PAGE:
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The Berkeley Par Lab: Progress in the Parallel Computing Landscape

A comprehensive view of how parallel computing will transform the experience of using computers 

The Berkeley Par Lab: Progress in the Parallel Computing Landscape

This book is the first collection of papers and essays to present a comprehensive view of how parallel computing will transform the experience of using computers. It lays the groundwork for a new generation of systems and applications that will not only change the industry; it will usher in the next revolution in computing.

 

Microsoft Research is honored to provide initial website hosting for this book launch. From this website, you can download the full book or select chapters of the book in PDF format. The book is also available in e-book format. (See links in the right column under Downloads.)

Overview

This book describes the University of California, Berkeley, response to the 2007 challenge from Intel and Microsoft to develop work on a problem that the president of Stanford University said at the time “was as hard as any that computer science has faced.”

In 2005, the Berkeley parallel computing research team started discussing the implications of the upcoming shift from sequential to parallel computing and published their conclusions in The Landscape of Parallel Computing Research: A View from Berkeley. They were guided by the following principles:

  • The future client is the cell phone and the future server is the datacenter, which was a radical notion before the iPhone and the cloud.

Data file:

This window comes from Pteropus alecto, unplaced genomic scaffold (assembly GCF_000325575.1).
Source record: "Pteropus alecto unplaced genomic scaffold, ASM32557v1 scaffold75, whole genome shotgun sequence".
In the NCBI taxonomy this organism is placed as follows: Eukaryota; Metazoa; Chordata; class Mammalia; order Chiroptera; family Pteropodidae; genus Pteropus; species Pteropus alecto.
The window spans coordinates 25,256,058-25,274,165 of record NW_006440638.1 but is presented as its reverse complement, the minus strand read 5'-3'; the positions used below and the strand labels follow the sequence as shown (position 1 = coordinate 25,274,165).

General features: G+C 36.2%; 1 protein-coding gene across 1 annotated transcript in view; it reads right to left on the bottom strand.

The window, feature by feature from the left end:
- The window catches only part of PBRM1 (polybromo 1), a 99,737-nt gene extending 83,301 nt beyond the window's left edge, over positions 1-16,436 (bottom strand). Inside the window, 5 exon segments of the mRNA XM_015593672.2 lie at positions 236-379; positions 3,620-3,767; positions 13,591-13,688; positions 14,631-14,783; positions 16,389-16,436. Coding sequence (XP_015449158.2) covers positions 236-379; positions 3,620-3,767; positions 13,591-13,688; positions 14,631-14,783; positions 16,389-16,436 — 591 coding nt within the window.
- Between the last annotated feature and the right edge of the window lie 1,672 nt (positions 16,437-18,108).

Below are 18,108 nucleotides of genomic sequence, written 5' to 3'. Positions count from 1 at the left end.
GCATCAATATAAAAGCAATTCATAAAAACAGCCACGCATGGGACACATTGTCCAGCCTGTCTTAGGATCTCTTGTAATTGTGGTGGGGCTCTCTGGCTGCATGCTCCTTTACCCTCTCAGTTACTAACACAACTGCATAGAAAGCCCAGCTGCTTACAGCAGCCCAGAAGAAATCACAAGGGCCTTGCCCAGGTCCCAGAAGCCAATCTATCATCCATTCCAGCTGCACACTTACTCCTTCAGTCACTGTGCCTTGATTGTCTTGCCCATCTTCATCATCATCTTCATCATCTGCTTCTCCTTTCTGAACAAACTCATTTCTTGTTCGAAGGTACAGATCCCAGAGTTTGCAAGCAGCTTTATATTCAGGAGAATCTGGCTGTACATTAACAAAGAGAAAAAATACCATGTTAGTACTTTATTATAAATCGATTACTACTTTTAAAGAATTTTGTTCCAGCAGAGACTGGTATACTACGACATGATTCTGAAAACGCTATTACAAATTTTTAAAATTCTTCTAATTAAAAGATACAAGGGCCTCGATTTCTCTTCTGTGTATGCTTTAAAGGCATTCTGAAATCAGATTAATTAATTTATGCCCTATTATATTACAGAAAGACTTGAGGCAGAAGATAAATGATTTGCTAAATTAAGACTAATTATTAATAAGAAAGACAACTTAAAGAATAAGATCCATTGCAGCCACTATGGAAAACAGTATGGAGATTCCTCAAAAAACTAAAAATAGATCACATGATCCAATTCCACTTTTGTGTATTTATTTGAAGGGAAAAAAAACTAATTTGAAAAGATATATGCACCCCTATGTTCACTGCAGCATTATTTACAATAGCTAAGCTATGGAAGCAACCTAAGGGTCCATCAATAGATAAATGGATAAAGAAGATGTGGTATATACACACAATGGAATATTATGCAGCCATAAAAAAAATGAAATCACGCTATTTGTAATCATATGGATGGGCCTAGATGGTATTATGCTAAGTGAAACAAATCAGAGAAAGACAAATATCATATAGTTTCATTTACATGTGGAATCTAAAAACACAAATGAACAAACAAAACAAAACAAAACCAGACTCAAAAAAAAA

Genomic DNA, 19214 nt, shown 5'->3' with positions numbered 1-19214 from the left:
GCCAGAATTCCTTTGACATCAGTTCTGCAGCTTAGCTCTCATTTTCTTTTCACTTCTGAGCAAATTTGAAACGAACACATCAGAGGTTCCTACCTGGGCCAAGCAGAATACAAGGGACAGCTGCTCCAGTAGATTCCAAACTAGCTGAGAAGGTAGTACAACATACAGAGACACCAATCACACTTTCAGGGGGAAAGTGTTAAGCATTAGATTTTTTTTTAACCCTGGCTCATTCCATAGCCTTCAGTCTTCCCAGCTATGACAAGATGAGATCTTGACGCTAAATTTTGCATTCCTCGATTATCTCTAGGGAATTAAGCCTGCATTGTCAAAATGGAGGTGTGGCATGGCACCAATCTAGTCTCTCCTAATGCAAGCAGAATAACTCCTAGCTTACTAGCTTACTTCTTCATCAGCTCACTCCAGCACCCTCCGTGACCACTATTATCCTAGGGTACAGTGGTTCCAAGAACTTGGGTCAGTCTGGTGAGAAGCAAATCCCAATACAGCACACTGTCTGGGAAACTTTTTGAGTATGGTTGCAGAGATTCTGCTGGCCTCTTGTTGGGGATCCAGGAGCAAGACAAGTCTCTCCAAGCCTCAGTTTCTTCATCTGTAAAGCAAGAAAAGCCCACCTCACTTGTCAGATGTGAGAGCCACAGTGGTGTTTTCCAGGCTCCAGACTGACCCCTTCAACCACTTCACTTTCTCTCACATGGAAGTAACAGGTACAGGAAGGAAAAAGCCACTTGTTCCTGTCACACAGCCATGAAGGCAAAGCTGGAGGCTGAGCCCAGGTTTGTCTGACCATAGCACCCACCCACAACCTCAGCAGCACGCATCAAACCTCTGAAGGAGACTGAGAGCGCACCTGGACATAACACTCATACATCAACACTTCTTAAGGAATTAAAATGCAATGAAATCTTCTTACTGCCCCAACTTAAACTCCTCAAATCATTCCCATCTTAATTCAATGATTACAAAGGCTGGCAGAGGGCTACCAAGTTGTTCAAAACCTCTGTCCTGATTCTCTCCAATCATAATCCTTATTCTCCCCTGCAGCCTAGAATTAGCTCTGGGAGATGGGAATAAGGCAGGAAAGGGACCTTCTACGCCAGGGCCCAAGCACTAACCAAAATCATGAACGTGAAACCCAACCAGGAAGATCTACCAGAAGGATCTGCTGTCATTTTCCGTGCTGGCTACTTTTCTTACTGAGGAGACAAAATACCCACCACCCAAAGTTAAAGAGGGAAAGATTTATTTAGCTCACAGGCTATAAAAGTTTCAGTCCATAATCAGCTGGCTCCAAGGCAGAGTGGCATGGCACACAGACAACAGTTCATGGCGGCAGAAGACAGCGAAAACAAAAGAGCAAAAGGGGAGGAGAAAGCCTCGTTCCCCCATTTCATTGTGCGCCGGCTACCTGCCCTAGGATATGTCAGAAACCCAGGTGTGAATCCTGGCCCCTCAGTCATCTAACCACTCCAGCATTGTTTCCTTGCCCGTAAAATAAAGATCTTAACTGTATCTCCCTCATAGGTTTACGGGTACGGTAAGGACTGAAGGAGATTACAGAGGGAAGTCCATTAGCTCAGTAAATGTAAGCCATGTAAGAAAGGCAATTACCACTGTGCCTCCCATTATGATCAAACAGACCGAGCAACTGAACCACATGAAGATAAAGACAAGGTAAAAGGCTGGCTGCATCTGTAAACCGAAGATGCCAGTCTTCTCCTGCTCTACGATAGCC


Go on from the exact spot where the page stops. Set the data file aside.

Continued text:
• No (preconceived) big ideas; the applications would determine importance.
  • Thirteen patterns (also known as “dwarfs”) would be our computational building blocks.
  • Success would be measured as simultaneously maximizing programmer productivity, application performance, and energy efficiency.

The Parallel Computing Laboratory (Par Lab) was funded by Microsoft and Intel and others to address this challenge. This book captures the Par Lab’s progress on the problem.

  • Part I has the applications that drove the project—browsers, speech, music, vision, and health—which ran 100 to 250 times faster on parallel hardware.
  • Part II covers the pattern language that evolved from the 13 dwarfs, award-winning research on parallel validation, and a breakthrough call communication avoiding algorithms, which by themselves have accelerated many codes thought to be invulnerable to further parallel innovation.
  • Part III covers the Par Lab system stack, including advanced in autotuners, program synthesis, operating systems, and specializers. This last item allows programmers to write in highly productive languages like Python but get the performance and energy efficiency of languages like C++ and CUDA.
  • Part IV documents the educational impact and the next set of challenges for the Par Lab faculty.